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Politics and the art of war

By Greg Barns - posted Friday, 31 August 2007

Exactly 90 years ago, the English poet Wilfred Owen wrote Anthem for Doomed Youth, perhaps the most poignant artistic expression of the horrors of World War I. It is a short and brutal, yet eloquent poem - a creation borne of an artistic mind which had impressed upon it at first hand the immense suffering and destruction wrought on the fields of Belgium and France between 1914 and 1918.

Its opening line is etched forever as a vivid summation of the reality of what was to be the war to end all wars:

What passing-bells these who die as cattle?


World War I was the making of Owen as a poet. The sheer scale of human suffering that transpired as a result of the use, for the first time, of modern warfare technologies such as mustard gas and tanks, seems an odd inspiration for poetry, as it does for music or art. Yet this was the war which spawned a unique generation of vital cultural engagement.

Alongside Owen stand scores of others whose experiences during World War I became an integral element to their artistic development. Owen's friend and literary contemporaries Siegfried Sassoon, Robert Graves and Edmund Blunden produced poetry which, compared with their pre and post war work, is edgy and searing. The composer Ralph Vaughan-Williams's Third Symphony is an extraordinary powerful and disturbing requiem to the thousands of dead soldiers that the composer found each day in his role as an ambulance driver on the Western Front. And then there are artists such as Paul Nash and CRW Nevinson, the latter whose modernist canvases so confrontingly illustrated the dehumanised modern industrial battlefield. Or the Australian war artist George Lambert, whose portraits of Palestine and Gallipoli, are anything but propaganda pieces.

World War I not only unleashed the creative mind in a hitherto unprecedented fashion, but it ensured that the artist was an important participant in the setting of conflict. Twenty-five years after Owen's Anthem, Time magazine carried a photograph of the Russian composer Dimitri Shostakovich, wearing a fireman's helmet, on its front cover. Shostakovich's brittle and defiant Seventh Symphony stands as a symbol for the Soviet resistance against Hitler's invading armies, but carries within it a cry for an end to senseless destruction on all sides. It is an artistic creation as powerful in meaning and symbolism as Pablo Picasso's 1937 famous painting Guernica, depicting the Nazi bombing in the Spanish Civil War.

Modern warfare needed the artist. Because there had to be some way of making sense of it all, and to counter the deception of politicians who started it. The art spawned from modern large scale conflict did not reassure, but it allowed the individual to find some meaning in the inhumanity of humankind. And the artist stood as hero - a mythical figure defying evil. Particularly so in the US in the lead up to, and during World War II, when legions of Jewish musicians, conductors and composers fled their native Germany and Austria to rebuild astonishingly successful careers in America, and in doing so literally become household names in that country.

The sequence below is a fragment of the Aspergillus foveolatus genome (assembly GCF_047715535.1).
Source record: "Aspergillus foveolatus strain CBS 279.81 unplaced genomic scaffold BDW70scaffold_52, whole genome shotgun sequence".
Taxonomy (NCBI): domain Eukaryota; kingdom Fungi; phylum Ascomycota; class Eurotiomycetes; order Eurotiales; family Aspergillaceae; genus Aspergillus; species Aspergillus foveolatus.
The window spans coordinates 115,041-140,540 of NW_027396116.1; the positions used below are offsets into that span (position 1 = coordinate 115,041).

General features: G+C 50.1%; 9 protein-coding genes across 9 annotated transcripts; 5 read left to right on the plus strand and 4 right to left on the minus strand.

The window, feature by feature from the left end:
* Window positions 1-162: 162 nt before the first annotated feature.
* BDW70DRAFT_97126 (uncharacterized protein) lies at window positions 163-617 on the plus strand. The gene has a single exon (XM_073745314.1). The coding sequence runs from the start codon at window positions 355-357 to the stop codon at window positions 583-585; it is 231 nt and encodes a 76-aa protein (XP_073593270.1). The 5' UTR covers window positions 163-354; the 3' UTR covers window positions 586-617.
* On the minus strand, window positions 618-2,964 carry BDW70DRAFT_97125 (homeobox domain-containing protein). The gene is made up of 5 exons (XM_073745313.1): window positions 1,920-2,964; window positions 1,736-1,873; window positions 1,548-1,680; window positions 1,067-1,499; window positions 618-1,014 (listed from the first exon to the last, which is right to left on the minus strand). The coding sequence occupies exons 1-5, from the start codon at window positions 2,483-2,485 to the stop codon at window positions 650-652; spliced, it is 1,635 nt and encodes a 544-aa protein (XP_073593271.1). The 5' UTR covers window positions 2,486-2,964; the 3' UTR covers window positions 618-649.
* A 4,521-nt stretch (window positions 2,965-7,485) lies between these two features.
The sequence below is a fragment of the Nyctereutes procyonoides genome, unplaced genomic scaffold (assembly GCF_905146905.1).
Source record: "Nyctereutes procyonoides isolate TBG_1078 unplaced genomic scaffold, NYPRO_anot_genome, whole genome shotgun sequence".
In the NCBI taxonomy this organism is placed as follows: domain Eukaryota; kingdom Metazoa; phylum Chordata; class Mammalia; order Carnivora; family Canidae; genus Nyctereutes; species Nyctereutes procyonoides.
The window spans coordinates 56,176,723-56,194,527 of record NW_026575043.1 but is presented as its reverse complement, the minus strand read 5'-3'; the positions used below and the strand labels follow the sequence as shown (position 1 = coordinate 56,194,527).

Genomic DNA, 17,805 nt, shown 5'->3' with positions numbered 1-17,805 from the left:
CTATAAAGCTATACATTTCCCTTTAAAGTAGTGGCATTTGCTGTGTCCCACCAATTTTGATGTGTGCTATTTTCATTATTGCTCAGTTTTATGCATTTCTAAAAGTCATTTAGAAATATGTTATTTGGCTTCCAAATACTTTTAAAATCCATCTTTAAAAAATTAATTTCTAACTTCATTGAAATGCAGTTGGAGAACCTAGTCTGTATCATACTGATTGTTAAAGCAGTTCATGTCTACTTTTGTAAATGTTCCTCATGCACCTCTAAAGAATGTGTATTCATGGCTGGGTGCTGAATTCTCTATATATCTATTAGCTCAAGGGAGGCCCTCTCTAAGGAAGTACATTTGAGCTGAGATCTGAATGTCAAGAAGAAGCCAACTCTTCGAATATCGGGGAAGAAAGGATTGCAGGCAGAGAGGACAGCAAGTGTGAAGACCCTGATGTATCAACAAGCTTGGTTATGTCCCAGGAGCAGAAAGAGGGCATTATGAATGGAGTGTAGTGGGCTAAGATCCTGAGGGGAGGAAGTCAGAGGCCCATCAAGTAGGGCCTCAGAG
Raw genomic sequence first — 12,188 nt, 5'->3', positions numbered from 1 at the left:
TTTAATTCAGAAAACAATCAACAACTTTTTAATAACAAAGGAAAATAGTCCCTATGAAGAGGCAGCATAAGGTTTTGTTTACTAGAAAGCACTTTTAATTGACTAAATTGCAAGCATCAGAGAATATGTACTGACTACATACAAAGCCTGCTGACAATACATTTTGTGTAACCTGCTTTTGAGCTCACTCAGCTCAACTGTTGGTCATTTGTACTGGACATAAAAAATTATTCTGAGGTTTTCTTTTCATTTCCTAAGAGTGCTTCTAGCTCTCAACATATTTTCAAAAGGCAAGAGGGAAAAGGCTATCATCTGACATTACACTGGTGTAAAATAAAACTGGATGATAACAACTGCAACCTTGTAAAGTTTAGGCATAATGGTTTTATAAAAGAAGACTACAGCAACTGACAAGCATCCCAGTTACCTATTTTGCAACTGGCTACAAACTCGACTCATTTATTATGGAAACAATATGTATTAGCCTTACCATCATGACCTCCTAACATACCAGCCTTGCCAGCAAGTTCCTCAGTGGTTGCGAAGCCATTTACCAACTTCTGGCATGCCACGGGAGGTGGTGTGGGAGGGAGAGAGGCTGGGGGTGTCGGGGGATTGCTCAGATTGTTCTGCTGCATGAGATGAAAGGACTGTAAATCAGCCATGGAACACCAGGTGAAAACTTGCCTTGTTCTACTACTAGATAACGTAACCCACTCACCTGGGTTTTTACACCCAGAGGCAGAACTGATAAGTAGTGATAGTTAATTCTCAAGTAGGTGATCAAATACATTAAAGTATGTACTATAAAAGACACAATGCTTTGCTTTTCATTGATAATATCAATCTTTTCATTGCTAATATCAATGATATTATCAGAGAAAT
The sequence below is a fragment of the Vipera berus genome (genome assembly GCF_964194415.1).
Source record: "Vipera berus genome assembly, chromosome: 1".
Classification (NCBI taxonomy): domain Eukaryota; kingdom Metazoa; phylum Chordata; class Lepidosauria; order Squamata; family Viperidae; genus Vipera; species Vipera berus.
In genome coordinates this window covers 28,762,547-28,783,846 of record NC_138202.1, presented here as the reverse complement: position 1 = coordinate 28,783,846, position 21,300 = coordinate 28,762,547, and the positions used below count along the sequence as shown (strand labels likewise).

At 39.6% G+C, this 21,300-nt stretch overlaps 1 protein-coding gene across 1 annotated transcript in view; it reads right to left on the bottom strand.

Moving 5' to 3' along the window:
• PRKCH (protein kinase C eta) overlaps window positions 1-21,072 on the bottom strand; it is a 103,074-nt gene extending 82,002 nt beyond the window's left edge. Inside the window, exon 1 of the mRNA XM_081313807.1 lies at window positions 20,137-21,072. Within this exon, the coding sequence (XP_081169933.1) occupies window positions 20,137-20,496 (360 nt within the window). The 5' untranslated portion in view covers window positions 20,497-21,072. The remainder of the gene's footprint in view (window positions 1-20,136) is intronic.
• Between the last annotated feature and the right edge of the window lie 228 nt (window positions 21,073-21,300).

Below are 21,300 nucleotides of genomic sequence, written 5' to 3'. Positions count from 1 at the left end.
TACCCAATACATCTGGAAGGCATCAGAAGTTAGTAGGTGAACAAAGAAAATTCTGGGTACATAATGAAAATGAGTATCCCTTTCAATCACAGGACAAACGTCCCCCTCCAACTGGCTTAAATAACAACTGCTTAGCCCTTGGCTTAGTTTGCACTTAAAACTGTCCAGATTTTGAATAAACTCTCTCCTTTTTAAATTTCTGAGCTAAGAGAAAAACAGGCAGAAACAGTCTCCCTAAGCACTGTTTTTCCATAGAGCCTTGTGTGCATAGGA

The creativity spawned by the Vietnam War underlines the centrality of the artist to public perception of modern warfare, and changed voters' perceptions of conflict into the bargain. As Faoud Ajami observed earlier this year, the Vietnam War was a “well written” one - referring to the torrents of words written by authors such as Graham Greene in The Quiet American and Frances Fitzgerald in Fire in the Lake. Similarly, the Vietnam War saw news photography replace poetry and music as the forensic verifier of this new reality.

It was the art which lay behind the imagery of the look of sheer terror on the faces of fleeing villagers which helped turn America's conscience away from the fight against communism towards the immorality of Vietnam.


But today, it is almost unimaginable to claim that artists are playing such cathartic and interpretive roles in the conflicts of our time - the war in Iraq and the post 9-11 war on terror. Today's artists are relegated to a sideshow alley in these conflicts. We are told that the struggle against al-Qaida and its allies is nothing less than a fight to save Western Enlightenment traditions against a medieval monotheism. Surely this is ripe for artistic expression of the immense consequences?

Now is the time for the artist to say “something” just as Owen, Picasso, Shostakovich did when the world most needed their eyes, ears and souls to give expression to the chaos that was all around.

But what might today's artists “say” about the war in Iraq or the war on terror that will serve as a powerful enough manifesto to ensure our society is made uncomfortable by the symbolism of its content or that we are given an inspiration to find common ground? What is the antithesis of the state of war?

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First published in The Age on August 25, 2007.

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About the Author

Greg Barns is National President of the Australian Lawyers Alliance.

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